DT: And just your own gut feel? I mean, there's been a lot of articles written about the death of the office etc. What is your gut feel about the office going forward? Is it dead?

MY: I think the biggest things to come out of this is… I mean you work from home and I've worked from home for 13 years two days a week. What this has done is it has removed the stigma of working from home. There has always been this underlying thing about it, and I think that's gone. As a result, I think there's going to be a lot more fluidity between where you work. Personally, I don't think the office is gone. I think the workplace, a place to work, a place to socialise, a place to live, will still exist. I don’t think we'll just sit in our houses and do all of those things in one place. So I think it will survive, but it'll be a different form and there will be fluidity between the office and home.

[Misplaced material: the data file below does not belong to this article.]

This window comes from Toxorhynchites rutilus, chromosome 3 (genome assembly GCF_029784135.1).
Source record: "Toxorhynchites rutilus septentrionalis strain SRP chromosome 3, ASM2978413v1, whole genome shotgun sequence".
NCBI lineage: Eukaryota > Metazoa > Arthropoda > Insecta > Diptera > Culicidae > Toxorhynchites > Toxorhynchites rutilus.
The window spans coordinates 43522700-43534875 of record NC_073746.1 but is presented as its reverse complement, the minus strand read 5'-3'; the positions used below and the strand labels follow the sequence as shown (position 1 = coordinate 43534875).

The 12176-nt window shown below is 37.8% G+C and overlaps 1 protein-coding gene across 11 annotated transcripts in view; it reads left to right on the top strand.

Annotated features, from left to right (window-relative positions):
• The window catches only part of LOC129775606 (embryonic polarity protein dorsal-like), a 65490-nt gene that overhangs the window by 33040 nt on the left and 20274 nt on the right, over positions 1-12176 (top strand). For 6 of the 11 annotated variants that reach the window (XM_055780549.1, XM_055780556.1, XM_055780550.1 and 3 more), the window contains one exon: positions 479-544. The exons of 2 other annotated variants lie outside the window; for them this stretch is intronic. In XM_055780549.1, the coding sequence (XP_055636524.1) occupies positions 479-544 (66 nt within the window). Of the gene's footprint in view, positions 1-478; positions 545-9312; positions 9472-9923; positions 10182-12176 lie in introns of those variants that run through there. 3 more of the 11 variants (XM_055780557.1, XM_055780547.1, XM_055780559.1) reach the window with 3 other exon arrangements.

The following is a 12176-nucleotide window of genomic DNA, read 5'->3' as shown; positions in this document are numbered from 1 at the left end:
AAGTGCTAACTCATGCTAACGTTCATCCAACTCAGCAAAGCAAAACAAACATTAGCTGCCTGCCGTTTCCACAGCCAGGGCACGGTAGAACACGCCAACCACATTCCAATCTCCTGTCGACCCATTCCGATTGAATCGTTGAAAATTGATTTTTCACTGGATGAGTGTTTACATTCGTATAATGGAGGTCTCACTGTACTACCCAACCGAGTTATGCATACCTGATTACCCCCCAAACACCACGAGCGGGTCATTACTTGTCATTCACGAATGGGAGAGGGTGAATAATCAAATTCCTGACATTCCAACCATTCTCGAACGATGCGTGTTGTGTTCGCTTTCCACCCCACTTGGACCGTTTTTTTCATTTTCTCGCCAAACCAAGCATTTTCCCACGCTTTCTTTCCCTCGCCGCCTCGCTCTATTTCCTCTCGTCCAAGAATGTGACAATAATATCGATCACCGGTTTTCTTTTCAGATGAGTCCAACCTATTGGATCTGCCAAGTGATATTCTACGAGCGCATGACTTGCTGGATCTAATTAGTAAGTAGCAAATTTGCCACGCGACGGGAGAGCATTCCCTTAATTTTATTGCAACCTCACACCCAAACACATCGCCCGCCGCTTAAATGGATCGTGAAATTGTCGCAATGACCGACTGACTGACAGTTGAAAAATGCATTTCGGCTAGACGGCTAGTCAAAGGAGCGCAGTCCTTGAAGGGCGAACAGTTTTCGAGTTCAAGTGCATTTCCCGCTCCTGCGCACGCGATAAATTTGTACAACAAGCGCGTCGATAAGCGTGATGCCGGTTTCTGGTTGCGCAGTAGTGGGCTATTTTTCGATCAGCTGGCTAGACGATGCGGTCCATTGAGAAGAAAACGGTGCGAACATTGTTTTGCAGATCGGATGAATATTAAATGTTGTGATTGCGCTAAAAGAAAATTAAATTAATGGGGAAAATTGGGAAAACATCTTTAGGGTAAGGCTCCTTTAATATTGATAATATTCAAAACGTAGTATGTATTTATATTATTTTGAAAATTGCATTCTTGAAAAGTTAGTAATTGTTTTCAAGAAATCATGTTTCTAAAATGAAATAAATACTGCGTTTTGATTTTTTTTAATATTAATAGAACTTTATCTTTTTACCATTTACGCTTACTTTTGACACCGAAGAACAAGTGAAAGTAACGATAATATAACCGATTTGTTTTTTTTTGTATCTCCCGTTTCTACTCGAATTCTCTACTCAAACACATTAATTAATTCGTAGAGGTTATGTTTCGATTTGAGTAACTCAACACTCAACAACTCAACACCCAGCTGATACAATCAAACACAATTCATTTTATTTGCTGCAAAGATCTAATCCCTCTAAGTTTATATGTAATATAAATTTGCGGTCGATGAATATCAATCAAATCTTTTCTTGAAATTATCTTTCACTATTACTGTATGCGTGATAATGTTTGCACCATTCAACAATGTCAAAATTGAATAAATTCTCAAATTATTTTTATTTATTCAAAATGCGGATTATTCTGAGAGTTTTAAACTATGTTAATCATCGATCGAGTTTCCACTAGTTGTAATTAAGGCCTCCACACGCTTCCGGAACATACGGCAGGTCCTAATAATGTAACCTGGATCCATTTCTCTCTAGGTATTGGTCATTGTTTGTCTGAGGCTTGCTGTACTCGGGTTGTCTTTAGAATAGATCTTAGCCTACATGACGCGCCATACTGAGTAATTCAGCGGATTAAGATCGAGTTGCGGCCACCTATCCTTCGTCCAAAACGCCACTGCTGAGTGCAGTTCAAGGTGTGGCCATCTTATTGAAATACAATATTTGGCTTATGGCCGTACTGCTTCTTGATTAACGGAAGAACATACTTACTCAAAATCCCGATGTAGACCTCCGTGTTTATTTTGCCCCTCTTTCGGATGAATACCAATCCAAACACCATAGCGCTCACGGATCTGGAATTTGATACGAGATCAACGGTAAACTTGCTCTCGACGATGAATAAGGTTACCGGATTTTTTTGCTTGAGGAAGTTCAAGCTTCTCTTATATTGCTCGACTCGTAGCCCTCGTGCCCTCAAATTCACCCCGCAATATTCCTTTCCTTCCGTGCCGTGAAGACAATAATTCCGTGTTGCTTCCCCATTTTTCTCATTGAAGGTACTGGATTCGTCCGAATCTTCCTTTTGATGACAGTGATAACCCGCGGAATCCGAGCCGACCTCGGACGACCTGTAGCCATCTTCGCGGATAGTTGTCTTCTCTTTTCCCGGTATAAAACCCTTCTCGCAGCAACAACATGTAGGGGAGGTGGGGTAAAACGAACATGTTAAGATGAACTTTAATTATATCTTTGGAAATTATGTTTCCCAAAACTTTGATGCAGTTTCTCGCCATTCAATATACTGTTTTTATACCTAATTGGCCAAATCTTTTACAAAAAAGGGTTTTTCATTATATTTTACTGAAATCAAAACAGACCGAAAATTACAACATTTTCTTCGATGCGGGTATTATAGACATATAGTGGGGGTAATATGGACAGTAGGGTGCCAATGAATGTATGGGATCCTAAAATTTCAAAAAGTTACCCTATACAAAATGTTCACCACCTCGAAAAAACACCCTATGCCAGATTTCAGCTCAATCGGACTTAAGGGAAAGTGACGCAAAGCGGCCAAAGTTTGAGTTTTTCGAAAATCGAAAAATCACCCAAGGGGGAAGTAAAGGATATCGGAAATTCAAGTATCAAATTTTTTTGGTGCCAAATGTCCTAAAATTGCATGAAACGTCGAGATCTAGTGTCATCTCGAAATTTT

DT: So, in a sense do you think this whole thing is giving rise to a new sense of trust between employer and employee? Ie they don't now think everybody’s just nipping off to the beach every 5 minutes…

…in my case (laughs)

MY: (laughs) Yeah! You wouldn’t be saying that if you were sat in Birmingham! I think it is embryonic at the moment, isn’t it?  And I think the reason it all works at the moment is because we are all doing it. Everybodyis working from home. It is going to be fascinating to see what happens when we all start with some of us at home and some are in the office. That's going to be more of a challenge. What I do see changing though, David, is that in cities people not necessarily all getting on the Central line to rush to the West End for example, just to have a design team meeting when we can all sit in our offices and have it via Zoom.  I can see that reducing for sure.

DT: Yeah; so, lots of positives.

MY: Yeah, I think so. I mean all history proves it doesn't it? All seismic shifts, whether technological or medical or whether they’ve been huge tragedies, generally there's been some degree of shift and change to human life which invariably in some ways is positive, moving forward. So, yeah. There will definitely be positives to come out of it.



David Taylor

David Taylor

Editor, NLQ